THE aged is to be treasured, not retired, for a store of invaluable memories and narratives are etched on them. This was the tenet on which Ipoh Bali Hotel was created.
Back in 2012, founder of Ipoh Bali Hotel Steven Kuak, was looking for an opportunity to set up his dream boutique hotel of his dream. Naturally, his first choice was around Ipoh old town, where tourists are centralised and more old shoplots are available for sale.
“I soon realised that it was not as easy to buy over an old shoplot and renovate it into a boutique hotel. When you find something you like, it is not for sale. Those for sale are not the ones you want,” says Kuak, now the hotel’s director.
“Then, around that time, quite a few old bungalows were being demolished for redevelopment. I felt it was such a waste because those bungalows were beautiful! They should be preserved and be given new life, just like in Penang and Melaka.”
Walking the talk, Kuak bought an antiquated property in an old bungalow residential area in Lorong Cheah Cheang Lim in Ipoh, Perak. Mirroring the colonial style of the previous era, most of the edifices are painted in white or pale hues, complete with a sizeable lawn.
However, Kuak embraced a completely different approach. In stark contrast against the preceding row of time-worn residences, Ipoh Bali does not just look invigorating, but is radically many shades darker. Soot-coloured masonry and rich-tone wood make up the main structure of this 2-storey building. Instead of an idle green yard surrounded by a white picket fence like its neighbours, an inviting Balinese garden spreads out to welcome visitors.
Staying consistent to his conviction in conservation, Kuak shares that 90% of the wood used in the construction are wood scraps collected from Malaysia and Bali, discarded from jetty piling, railway tracks, lamp posts and old houses around Ipoh. “This is why you can see holes or burn marks everywhere in my hotel,” he quips.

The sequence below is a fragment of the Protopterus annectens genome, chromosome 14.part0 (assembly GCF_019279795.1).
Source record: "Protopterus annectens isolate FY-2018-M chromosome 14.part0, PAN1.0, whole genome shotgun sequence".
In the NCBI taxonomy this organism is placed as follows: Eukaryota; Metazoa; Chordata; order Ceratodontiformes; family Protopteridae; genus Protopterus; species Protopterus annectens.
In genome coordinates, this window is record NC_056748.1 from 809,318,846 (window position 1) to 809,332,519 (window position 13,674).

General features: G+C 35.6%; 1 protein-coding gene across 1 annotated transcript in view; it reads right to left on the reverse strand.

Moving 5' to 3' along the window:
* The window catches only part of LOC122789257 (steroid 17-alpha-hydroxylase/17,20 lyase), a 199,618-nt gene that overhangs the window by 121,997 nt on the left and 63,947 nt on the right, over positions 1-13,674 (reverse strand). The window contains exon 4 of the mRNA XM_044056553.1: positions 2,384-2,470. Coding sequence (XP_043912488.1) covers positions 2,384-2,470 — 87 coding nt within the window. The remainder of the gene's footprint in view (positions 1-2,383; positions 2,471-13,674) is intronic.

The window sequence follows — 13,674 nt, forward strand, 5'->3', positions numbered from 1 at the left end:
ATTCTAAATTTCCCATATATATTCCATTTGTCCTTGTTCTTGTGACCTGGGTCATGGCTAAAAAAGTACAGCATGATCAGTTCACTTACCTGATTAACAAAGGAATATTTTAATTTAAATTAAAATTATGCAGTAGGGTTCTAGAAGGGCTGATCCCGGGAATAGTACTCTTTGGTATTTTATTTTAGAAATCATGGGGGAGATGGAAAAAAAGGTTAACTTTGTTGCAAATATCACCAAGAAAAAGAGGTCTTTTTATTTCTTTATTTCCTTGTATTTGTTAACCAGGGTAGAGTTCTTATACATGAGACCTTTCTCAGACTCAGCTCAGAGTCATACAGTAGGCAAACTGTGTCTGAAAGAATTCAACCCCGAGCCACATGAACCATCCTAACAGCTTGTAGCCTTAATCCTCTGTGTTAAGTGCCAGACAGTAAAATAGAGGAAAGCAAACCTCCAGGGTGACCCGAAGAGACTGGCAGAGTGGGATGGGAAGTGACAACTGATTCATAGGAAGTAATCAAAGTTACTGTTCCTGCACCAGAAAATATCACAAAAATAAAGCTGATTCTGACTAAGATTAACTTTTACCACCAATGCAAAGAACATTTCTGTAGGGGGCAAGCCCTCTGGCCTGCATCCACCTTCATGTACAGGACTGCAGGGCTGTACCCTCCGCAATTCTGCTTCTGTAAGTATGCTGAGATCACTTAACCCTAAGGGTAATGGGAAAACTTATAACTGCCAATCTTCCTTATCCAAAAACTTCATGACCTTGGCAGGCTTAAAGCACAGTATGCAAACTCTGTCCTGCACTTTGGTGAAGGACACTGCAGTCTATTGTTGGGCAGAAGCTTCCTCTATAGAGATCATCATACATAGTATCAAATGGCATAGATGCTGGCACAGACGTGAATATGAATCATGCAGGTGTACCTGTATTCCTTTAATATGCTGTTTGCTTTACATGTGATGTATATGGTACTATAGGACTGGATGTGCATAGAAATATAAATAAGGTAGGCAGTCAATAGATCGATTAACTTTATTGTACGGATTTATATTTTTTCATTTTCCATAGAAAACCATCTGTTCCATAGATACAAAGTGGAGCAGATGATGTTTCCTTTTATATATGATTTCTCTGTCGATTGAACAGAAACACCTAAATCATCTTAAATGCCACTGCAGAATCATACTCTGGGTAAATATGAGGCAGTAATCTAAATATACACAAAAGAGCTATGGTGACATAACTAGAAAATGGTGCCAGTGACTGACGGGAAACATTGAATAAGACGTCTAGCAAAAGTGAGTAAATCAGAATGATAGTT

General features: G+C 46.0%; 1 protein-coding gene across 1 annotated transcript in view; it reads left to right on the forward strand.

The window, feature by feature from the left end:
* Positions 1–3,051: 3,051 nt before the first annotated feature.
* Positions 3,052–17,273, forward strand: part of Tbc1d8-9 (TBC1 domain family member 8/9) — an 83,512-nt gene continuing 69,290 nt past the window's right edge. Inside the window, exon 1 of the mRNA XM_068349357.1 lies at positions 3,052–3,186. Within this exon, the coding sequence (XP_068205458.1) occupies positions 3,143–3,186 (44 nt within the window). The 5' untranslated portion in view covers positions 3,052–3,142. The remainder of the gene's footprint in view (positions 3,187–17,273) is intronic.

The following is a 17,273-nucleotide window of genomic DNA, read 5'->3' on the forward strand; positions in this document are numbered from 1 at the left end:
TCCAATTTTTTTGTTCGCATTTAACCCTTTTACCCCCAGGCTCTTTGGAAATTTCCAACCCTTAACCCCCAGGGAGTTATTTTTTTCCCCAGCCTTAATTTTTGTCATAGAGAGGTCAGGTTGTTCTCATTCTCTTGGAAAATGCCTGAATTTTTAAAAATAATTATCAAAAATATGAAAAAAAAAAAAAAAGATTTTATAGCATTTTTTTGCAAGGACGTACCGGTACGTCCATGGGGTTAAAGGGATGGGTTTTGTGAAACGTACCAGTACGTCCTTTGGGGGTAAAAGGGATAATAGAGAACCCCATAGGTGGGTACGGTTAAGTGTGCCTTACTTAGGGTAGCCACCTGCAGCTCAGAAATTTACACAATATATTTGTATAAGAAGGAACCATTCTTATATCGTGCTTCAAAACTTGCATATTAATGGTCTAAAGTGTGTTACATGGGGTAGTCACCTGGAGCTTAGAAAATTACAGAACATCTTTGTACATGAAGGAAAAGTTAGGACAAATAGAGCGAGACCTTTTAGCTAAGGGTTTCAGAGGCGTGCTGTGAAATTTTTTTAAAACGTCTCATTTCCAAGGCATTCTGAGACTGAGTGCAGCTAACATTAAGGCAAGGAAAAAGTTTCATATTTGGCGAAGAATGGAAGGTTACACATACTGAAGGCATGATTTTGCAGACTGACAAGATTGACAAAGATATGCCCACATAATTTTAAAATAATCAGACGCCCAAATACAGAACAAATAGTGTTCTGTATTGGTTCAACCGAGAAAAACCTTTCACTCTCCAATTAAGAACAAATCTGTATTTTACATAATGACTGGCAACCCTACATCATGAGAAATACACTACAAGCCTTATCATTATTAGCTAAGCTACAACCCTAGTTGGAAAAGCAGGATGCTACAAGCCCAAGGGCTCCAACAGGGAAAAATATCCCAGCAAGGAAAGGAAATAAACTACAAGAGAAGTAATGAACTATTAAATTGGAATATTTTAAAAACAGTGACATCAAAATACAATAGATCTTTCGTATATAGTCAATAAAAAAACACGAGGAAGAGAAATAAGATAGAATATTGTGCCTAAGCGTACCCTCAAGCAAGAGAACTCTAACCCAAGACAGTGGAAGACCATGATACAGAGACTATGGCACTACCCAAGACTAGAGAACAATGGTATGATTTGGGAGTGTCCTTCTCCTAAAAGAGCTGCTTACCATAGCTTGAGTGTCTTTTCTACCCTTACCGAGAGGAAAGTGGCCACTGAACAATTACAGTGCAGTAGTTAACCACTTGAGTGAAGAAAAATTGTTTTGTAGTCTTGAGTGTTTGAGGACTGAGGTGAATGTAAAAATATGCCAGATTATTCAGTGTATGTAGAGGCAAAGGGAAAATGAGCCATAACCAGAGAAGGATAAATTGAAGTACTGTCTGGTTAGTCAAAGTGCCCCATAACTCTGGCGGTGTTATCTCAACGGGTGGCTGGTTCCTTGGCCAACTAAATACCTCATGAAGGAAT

Referring to the four main pillars supporting the entrance, he reveals: “I got them from the old piling of Lumut Jetty. Do you see these small blemishes? They are not imperfections — they are all stories of their history.”
In fact, Ipoh Bali is a trove of erstwhile tales, from the door originating from a lamp pole to the floor and wall made of volcanic black stone from Bali.
“Personally, I like old things. I like the unique shape and marks of history on the wood. People have been telling me that new is better, longer-lasting, cleaner-looking and easier to maintain. I agree [to a certain extent]. In fact, reconditioning old wood is more time- and cost-consuming, but new things cannot replace old ones because [the former] are void of a unique history,” Kuak elucidates.
The transformation from a conventional concrete domicile to a Balinese boutique hotel took Kuak about two years. Besides old wood, Kuak has also transplanted a 60-year-old flowering tree to the inner courtyard of the inn.
“My friend offered this old frangipani tree for me to transplant in the courtyard. I loved it at first sight because this kind of flower is very common in Bali and is very elegant. It is also not too shady, so sunlight can still filter indoors,” Kuak recounts.
All the 12 rooms can enjoy this little courtyard through direct access.
The cosy rooms are furnished with wooden-frame beds, bathtub and native artworks sourced from Bali and Malaysia. Rooms on the ground floor come with a mini balcony complete with a swing chair to enjoy the river-like water feature connected to it.
“I like the sound of flowing water. It induces a sense of peace and relaxation,” Kuok says, adding this is what they wish their patrons will feel in Ipoh Bali.
Ipoh Bali Hotel:
12A, Lorong Cheah Cheang Lim, Off Jalan Tambun, Ipoh, Perak
Contact: (05) 242 0222 / www.ipohbalihotel.com
This story first appeared in EdgeProp.my live! magazine. Download a FREE copy of live! magazine here.